There is a photo that I frequently see on the internet of an iris with bright turquoise and pink coloring. I'm amused when I see it and I've seen other gardeners comment on it as well. It's amusing because that color of iris doesn't exist. Even in the world of irises, there is someone willing to take your money.
However, there are some wonderful companies and individuals you can order from. When I started growing irises about 17 years ago, I found that iris people are some of the nicest people you will ever meet. They are willing to trade, swap, and give advice if you ask for it. My buying experiences have been mostly positive - from both private and commercial sellers.
Living in Virginia, I've found the best time to plant is in July/August. Now is a great time to order irises, if you haven't already. I appreciate those who purchase from me, but there are many irises I don't have and I'm a house garden - not a large-scale commercial nursery. My supplies are limited. So how do you know who to buy from?
Here are some tips:
1.) One of the best pieces of advice I can give is that if you see an iris for sale in a catalog or online, look up the iris variety on garden.org or davesgarden.com Why? Often, pictures advertising irises for sale look a little better than they do in real life. On the websites I just mentioned, fellow gardeners post pictures of their varieties. If an average phone photo taken in a garden with no enhanced lighting/editing looks good, you know it should look good when it grows in your garden.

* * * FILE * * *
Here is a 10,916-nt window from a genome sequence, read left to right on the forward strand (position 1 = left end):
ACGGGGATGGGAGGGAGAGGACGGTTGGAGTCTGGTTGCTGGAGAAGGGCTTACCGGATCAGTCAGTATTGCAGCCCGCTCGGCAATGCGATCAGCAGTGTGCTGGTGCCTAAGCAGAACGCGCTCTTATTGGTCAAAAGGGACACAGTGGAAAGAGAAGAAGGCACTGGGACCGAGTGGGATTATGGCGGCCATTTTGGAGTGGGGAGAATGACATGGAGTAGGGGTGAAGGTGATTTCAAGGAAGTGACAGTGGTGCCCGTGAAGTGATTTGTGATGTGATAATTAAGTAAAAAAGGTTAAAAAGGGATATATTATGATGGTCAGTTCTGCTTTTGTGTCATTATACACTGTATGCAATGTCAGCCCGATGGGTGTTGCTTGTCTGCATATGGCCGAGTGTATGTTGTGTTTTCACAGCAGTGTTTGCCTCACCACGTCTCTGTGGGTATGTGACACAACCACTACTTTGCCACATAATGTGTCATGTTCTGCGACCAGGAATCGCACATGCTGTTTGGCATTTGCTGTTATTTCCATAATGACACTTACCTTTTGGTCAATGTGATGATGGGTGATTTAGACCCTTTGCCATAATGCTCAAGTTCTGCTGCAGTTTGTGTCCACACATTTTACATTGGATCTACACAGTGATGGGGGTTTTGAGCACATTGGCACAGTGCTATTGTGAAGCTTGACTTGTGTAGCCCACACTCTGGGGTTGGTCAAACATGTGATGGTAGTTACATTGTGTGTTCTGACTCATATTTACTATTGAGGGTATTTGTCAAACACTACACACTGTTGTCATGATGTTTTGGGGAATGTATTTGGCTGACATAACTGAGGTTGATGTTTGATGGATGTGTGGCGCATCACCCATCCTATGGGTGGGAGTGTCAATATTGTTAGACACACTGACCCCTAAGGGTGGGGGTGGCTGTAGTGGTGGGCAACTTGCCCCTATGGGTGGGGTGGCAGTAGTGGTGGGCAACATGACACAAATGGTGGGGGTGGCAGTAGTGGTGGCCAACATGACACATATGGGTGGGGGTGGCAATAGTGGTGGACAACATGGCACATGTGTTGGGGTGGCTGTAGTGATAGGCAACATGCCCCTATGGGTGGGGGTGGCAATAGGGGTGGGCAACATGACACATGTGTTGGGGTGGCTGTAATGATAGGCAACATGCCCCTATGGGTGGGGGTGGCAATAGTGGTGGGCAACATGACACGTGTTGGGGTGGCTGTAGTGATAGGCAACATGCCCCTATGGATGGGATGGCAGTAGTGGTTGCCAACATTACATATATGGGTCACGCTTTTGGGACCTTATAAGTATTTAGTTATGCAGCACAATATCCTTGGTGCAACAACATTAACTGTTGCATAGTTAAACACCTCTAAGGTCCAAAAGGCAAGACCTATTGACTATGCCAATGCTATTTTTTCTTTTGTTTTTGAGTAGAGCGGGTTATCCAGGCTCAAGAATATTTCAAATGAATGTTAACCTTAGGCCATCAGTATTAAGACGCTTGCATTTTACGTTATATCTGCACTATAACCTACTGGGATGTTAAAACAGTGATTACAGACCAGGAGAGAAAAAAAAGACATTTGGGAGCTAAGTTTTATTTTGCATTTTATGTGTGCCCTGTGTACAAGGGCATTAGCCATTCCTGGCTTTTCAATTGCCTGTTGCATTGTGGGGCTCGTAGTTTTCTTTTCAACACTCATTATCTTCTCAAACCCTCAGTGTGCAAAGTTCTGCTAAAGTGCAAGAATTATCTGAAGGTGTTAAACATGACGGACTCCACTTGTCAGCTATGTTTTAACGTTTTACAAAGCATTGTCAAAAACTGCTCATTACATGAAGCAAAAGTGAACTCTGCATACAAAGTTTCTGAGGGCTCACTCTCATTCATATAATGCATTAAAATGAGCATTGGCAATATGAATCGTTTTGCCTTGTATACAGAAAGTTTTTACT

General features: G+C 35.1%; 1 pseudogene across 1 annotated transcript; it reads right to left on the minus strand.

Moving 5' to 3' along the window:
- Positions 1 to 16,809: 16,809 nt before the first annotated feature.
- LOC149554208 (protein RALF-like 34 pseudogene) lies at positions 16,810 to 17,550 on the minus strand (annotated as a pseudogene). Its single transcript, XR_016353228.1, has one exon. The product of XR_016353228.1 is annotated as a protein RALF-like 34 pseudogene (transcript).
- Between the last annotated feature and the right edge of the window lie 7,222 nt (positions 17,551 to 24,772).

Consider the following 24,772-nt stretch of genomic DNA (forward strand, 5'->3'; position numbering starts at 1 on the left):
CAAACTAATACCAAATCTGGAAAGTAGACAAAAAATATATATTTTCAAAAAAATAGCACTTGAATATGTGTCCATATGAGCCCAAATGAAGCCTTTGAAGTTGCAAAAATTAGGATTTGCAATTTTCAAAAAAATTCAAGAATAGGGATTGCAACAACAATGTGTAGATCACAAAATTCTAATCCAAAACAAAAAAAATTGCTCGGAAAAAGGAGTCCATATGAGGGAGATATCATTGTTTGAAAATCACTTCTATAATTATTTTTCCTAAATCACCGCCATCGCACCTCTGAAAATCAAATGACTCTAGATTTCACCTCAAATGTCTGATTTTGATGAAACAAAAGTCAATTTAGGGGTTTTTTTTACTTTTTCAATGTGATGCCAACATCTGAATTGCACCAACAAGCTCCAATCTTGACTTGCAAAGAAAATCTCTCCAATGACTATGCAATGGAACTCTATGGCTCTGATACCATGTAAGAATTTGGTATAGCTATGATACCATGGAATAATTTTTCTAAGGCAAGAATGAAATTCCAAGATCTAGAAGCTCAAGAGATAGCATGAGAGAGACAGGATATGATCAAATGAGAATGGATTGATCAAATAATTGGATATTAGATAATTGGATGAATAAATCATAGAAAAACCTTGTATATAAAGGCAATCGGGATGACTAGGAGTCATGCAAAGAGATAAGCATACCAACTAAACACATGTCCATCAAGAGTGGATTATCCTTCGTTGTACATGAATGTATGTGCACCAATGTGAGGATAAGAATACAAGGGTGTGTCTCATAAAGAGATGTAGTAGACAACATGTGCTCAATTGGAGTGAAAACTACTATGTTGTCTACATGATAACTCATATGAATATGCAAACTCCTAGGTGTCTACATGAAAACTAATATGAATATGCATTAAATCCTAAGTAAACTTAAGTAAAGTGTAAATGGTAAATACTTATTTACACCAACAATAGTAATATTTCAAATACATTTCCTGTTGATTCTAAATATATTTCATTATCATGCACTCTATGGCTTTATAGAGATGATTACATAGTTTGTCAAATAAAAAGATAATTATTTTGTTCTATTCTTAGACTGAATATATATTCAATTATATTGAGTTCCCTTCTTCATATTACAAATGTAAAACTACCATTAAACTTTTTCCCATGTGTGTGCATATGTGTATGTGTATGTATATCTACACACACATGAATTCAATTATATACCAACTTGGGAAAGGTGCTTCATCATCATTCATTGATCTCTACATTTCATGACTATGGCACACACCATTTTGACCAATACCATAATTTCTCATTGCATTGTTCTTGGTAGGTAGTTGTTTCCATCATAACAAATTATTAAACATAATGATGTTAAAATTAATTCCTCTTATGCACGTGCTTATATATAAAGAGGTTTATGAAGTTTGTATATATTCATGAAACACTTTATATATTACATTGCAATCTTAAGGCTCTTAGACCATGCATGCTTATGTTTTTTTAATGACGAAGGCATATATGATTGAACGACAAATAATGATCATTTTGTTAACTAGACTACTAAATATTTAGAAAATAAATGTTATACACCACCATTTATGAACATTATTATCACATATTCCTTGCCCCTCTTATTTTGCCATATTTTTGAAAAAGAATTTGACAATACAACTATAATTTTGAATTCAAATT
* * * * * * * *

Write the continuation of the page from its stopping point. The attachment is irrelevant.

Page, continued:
2.) Compare costs. When I've seen irises for sale, I've seen a big disparity in prices when it comes to the cost of varieties. Typically, new or relatively new introductions will cost more. That's understandable. But if you're looking at a variety that's been out awhile, do a cost comparison. Why pay more if you don't have to?
3.) Social media - Because I have a display garden, I'm a stickler for iris varieties being true to name. Over the years I've been sent irises that were not what I ordered and because of this, I have a collection of NOIDs. If you want all of your varieties to be true to name, I'd be very careful who you buy from on social media. There are some great iris gardens on social media. When I buy through social media, I buy from an iris garden or inquire through an iris society.
4.) Seeds - Yes, irises can be grown from seed. However, there are some drawbacks and it's a process. I'd suggest doing some research on what growing iris from seed involves so that you can determine if it's the right choice for you. Personally, I prefer to order rhizomes.
5.) Grab a friend - Is there anything today that's not expensive? :) The cost of shipping when ordering irises from someone or a company, can be expensive. I encourage people to find a friend who will also place an order from the same vendor and then you can share the cost of shipping.
I hope these tips are helpful! Our sale starts at midnight on July 23rd. I'll be posting more info on the Events page of this site and on Facebook.